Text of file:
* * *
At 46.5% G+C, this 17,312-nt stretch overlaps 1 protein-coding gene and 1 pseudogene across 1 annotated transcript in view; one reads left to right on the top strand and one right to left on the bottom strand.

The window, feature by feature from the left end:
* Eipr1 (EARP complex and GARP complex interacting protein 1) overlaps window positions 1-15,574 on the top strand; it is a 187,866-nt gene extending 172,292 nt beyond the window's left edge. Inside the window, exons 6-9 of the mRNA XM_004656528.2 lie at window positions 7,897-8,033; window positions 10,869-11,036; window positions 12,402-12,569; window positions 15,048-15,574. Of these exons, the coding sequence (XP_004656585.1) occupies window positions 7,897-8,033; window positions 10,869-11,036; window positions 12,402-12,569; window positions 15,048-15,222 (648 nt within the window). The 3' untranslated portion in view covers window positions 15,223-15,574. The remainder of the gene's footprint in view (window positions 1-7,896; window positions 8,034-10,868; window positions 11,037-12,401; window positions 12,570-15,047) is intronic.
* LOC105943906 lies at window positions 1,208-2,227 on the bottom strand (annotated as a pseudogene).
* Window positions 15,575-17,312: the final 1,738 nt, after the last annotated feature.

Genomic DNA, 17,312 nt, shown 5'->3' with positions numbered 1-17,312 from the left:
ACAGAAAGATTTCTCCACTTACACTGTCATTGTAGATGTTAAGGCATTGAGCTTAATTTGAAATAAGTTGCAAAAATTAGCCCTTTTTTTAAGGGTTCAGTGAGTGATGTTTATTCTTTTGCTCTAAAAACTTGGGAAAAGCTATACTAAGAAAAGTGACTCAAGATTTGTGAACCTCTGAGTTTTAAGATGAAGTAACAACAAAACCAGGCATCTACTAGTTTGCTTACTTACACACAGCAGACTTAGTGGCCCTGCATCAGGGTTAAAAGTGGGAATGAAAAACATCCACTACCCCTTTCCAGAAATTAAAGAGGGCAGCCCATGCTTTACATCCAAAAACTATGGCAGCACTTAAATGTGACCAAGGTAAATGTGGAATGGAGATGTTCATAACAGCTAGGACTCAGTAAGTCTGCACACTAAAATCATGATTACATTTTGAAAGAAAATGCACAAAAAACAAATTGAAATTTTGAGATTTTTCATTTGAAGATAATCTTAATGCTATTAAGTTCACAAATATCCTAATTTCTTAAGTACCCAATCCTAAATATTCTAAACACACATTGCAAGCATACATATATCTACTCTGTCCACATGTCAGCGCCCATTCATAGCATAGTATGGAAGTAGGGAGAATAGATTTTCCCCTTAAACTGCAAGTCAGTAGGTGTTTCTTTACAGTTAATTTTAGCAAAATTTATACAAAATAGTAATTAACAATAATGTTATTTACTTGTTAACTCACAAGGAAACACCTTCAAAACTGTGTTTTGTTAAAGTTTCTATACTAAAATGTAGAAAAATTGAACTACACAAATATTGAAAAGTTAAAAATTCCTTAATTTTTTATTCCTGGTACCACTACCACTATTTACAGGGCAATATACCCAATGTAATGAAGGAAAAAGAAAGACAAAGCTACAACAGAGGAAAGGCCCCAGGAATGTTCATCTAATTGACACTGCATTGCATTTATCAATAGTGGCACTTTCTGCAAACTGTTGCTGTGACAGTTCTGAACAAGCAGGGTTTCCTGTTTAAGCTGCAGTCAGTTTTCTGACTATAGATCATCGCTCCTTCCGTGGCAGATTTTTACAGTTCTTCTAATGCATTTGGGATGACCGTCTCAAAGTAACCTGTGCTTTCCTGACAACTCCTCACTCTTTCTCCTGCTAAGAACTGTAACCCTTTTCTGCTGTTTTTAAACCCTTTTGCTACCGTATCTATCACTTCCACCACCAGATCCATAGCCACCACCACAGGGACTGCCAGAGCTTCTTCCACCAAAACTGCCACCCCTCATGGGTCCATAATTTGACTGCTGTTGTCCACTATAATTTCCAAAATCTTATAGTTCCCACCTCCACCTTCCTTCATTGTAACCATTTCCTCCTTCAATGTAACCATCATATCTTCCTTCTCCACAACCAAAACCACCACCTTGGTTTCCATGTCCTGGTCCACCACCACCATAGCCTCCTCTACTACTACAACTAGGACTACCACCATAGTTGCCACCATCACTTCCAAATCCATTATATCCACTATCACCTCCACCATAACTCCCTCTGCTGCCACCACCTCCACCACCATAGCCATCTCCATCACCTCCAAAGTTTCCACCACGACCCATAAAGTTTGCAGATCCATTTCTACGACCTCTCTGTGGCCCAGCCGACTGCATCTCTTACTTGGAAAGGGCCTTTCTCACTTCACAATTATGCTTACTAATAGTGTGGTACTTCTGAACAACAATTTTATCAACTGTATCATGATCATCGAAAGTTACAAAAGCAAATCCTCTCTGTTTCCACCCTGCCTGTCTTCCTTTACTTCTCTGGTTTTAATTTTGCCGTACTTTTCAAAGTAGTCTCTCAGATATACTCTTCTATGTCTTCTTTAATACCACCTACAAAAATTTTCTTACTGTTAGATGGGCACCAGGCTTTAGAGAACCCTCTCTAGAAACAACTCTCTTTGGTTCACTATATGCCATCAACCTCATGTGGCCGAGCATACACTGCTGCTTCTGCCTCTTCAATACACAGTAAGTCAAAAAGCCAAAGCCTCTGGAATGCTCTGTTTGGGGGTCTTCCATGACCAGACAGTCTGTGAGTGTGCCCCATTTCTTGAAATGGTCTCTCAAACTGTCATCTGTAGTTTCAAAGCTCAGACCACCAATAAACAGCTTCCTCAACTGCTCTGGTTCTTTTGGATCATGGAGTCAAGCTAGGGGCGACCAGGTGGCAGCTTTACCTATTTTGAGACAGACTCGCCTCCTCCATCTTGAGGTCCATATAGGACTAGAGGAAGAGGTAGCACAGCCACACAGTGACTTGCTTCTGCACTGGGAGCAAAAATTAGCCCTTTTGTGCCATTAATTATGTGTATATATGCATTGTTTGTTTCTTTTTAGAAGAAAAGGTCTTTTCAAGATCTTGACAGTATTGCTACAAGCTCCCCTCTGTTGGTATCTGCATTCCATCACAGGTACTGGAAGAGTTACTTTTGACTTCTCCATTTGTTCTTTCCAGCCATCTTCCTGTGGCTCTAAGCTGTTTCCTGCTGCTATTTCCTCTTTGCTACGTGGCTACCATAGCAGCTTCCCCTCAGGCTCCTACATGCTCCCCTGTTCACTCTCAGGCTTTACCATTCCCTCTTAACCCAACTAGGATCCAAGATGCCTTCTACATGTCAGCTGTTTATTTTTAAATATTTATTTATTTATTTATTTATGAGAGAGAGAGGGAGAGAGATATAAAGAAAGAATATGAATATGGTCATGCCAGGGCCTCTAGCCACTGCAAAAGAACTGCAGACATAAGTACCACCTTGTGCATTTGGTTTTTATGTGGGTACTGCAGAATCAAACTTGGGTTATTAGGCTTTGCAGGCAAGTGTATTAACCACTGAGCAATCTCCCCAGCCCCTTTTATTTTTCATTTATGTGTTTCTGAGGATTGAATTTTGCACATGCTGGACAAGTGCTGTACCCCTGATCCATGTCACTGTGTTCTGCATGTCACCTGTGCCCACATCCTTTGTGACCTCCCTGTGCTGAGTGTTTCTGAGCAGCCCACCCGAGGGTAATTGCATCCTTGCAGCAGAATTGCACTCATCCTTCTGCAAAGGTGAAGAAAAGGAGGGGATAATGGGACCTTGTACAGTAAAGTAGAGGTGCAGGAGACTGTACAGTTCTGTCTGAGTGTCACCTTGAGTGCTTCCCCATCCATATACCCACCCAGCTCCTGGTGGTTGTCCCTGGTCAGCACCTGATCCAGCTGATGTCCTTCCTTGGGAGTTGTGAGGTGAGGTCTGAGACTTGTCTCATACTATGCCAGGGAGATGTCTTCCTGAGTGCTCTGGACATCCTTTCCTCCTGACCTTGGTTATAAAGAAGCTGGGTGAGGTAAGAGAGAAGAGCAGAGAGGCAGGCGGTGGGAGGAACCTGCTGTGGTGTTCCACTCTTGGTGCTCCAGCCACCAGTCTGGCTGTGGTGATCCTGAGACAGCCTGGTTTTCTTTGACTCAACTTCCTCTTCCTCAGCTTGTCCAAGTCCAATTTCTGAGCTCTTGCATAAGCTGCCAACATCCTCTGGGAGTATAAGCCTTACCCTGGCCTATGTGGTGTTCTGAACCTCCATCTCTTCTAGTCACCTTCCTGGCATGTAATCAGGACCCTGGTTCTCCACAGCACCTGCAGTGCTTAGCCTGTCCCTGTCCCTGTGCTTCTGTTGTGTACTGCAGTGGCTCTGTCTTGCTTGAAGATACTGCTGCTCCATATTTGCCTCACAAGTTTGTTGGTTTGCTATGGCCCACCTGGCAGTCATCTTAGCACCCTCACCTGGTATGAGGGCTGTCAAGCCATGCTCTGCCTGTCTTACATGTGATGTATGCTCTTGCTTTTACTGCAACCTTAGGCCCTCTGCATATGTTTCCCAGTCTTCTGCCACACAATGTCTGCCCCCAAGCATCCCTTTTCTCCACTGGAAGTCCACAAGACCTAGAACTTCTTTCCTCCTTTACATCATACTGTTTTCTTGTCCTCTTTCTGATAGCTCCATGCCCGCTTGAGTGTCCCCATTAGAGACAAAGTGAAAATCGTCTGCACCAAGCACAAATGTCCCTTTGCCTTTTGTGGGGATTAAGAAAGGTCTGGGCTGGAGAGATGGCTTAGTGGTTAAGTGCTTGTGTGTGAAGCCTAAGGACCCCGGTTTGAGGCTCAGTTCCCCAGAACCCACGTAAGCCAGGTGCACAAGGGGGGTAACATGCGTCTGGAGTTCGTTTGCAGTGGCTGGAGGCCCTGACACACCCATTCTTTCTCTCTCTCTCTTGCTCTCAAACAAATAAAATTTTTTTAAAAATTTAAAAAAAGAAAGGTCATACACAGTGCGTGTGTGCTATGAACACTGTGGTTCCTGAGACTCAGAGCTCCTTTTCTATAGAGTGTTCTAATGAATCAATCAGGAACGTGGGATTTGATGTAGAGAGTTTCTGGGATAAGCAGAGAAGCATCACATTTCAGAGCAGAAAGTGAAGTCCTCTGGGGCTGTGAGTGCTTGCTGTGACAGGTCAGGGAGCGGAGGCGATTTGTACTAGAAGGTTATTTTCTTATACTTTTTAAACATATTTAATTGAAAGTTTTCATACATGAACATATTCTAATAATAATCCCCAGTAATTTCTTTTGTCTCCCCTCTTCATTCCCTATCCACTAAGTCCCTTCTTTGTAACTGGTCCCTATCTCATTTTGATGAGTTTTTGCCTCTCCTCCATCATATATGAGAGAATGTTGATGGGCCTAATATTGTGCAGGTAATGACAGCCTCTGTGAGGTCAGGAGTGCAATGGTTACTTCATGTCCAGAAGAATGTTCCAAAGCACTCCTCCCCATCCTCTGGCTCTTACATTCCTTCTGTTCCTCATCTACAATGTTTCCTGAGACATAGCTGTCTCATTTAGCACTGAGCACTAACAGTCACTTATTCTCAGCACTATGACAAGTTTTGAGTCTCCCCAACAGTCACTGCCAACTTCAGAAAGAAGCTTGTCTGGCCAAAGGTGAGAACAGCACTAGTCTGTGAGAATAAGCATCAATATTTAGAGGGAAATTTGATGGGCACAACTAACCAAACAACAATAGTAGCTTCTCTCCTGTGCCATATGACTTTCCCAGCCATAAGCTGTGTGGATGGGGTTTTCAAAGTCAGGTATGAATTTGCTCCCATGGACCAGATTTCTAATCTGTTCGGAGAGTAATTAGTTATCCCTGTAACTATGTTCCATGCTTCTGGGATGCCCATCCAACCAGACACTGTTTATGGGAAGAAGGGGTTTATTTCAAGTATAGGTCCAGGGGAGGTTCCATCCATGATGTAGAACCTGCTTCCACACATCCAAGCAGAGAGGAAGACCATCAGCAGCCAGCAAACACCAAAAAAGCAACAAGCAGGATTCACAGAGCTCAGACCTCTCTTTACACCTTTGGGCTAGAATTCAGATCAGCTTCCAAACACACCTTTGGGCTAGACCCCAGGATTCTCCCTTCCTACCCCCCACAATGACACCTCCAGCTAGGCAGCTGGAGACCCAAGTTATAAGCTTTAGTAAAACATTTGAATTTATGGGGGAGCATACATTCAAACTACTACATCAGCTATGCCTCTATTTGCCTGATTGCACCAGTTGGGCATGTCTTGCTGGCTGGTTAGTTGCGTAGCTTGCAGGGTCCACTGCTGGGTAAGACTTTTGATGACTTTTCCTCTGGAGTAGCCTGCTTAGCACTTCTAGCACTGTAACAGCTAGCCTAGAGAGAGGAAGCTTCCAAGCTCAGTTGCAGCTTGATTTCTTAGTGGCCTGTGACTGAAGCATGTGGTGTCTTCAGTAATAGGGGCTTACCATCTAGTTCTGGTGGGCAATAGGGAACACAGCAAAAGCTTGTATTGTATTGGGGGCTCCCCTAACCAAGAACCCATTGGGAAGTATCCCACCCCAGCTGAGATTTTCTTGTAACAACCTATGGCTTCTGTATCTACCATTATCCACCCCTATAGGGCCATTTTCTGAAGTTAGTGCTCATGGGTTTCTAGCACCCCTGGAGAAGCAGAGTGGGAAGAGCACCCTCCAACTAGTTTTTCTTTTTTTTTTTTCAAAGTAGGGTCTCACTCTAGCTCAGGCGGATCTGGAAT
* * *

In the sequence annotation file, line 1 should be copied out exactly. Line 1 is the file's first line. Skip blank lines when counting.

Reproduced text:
At 46.5% G+C, this 17,312-nt stretch overlaps 1 protein-coding gene and 1 pseudogene across 1 annotated transcript in view; one reads left to right on the top strand and one right to left on the bottom strand.